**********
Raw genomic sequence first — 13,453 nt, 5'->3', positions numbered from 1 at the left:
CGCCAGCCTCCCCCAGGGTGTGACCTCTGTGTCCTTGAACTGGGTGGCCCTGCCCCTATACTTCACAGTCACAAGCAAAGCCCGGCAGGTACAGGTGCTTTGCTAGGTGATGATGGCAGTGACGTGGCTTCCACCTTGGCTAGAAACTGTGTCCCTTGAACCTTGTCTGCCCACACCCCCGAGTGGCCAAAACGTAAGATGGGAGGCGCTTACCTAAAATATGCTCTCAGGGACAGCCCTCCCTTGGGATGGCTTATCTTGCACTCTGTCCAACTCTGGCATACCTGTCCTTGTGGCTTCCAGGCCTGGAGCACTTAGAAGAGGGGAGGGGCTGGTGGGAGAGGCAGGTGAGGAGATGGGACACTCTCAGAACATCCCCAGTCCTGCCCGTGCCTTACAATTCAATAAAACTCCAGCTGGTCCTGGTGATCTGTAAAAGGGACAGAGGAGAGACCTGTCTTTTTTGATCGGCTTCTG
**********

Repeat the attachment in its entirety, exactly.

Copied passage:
Raw genomic sequence first — 13,453 nt, 5'->3', positions numbered from 1 at the left:
CGCCAGCCTCCCCCAGGGTGTGACCTCTGTGTCCTTGAACTGGGTGGCCCTGCCCCTATACTTCACAGTCACAAGCAAAGCCCGGCAGGTACAGGTGCTTTGCTAGGTGATGATGGCAGTGACGTGGCTTCCACCTTGGCTAGAAACTGTGTCCCTTGAACCTTGTCTGCCCACACCCCCGAGTGGCCAAAACGTAAGATGGGAGGCGCTTACCTAAAATATGCTCTCAGGGACAGCCCTCCCTTGGGATGGCTTATCTTGCACTCTGTCCAACTCTGGCATACCTGTCCTTGTGGCTTCCAGGCCTGGAGCACTTAGAAGAGGGGAGGGGCTGGTGGGAGAGGCAGGTGAGGAGATGGGACACTCTCAGAACATCCCCAGTCCTGCCCGTGCCTTACAATTCAATAAAACTCCAGCTGGTCCTGGTGATCTGTAAAAGGGACAGAGGAGAGACCTGTCTTTTTTGATCGGCTTCTG